IL-33/ST2 axis in fulminant hepatitis

Recently, it has been demonstrated that both IL-33 and soluble ST2 were elevated in sera of patients with liver failure [41]. Therefore, we decided to dissect out the role of IL-33/ST2 axis in liver pathology by using experimental model of acute liver injury, concanavalin A (Con A)-induced hepatitis. Con A-induced liver injury is well-established murine model of T cell-mediated hepatitis [4245]. Intravenous injection of Con A induces massive necrosis of hepatocytes and immune cell activation that resembles the pathology of immune-mediated fulminant hepatitis in humans [46].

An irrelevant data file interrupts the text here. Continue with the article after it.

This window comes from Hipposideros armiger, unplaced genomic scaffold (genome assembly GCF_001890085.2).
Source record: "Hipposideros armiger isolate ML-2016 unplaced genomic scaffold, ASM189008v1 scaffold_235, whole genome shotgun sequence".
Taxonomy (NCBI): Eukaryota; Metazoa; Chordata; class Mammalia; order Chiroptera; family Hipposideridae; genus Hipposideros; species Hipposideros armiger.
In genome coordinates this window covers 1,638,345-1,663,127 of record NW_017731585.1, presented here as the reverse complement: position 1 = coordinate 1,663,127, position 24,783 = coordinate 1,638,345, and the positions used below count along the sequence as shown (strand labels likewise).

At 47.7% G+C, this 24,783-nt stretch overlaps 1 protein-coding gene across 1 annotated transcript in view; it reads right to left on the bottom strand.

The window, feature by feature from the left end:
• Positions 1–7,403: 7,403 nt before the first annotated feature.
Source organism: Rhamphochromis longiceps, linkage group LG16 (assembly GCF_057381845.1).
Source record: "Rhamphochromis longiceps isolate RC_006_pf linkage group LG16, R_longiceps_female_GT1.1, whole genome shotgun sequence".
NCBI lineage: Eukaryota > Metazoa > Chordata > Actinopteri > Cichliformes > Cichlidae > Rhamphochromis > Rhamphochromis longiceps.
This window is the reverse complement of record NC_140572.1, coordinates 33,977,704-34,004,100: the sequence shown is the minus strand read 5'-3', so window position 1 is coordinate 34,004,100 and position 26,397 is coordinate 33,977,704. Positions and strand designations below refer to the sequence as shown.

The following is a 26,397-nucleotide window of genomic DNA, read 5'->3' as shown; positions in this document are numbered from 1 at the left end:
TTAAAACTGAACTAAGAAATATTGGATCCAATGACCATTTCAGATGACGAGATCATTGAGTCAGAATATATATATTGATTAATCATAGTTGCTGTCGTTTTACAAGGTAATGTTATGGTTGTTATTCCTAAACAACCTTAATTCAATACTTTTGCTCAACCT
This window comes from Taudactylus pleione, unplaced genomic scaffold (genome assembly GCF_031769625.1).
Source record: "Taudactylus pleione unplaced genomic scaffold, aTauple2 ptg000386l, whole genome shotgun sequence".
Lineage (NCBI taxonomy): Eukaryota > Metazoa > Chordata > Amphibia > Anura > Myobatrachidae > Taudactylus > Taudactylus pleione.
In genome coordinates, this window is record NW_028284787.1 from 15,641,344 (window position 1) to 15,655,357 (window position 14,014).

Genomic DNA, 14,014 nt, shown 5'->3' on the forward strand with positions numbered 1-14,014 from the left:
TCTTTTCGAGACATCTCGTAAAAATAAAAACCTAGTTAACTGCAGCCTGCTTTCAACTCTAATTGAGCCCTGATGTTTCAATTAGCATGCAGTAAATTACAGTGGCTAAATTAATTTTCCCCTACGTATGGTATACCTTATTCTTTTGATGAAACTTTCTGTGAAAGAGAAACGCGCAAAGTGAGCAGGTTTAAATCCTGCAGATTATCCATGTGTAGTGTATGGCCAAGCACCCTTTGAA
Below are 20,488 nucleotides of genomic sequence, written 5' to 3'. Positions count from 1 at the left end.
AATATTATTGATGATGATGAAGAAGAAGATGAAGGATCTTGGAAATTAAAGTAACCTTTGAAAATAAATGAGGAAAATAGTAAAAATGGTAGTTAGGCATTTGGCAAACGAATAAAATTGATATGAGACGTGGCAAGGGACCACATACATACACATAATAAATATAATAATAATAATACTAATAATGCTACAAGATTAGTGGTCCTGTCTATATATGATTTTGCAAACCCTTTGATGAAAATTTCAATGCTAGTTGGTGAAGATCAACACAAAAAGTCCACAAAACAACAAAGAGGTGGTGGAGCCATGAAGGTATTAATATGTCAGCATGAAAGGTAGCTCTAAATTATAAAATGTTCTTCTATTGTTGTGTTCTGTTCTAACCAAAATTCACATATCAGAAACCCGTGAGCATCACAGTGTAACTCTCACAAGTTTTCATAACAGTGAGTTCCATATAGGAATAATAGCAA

We demonstrated that IL-33/ST2 axis has protective role in Con A hepatitis [47] showing that ST2 knockout mice had more sever Con A-induced hepatitis than wild-type (WT) animals. Liver damage in ST2 knockout mice was accompanied by intrahepatic accumulation of macrophages, CD4+ and CD8+ T lymphocytes, NK and NKT cells, while the number of CD4+Foxp3+ regulatory T cells, that have protective role in Con A-induced hepatitis [48, 49], was reduced in ST2-deficient mice. Further, ST2−/− mice had altered systemic immune response toward Th1/Th17 type: we found elevated levels of systemic proinflammatory cytokines (TNF alpha, IFN gamma and IL-17) and attenuated serum level of IL-4 in ST2 knockout mice. Elevated serum level of TNF-α correlated with higher number of TNF-α producing CD4+ T cells in livers of ST2−/− mice, probably as a consequence of increased capacity of CD4+ T cells to secrete TNF in the absence of T1/ST2 as was reported in mice treated with anti-T1/ST2 monoclonal antibodies [50]. It is well known that CD8+ effector T cells are potent producers of IFN-γ [51], and that IFN-γ-producing NK and NKT cells are major effector cells involved in Con A-induced liver injury [52, 53]. Consistent with these findings, we showed massive infiltration of IFN-γ-producing CD8+T, NK and NKT cells in livers of Con A-treated ST2−/− mice. Thus, we concluded that IFN-γ, absolutely necessary in the pathogenesis of Con A hepatitis [5456], was mainly produced by CD8+T lymphocytes, NK and NKT cells. In Con A hepatitis, IL-17 has been reported to be both proinflammatory and without a direct inflammation modulating role [57, 58]. In our study, elevated serum levels of IL-17 correlated with severe liver damage and massive infiltration of IL-17-producing NKT cells in the liver. Recently published data [59] confirm that IL-17 plays a pathological role in acute liver damage. Xu et al. [59] demonstrated that a pathological role of exogenous IL-23 in Con A hepatitis depends on the production of IL-17, suggesting that in fulminate hepatitis IL-17 plays a pathological role.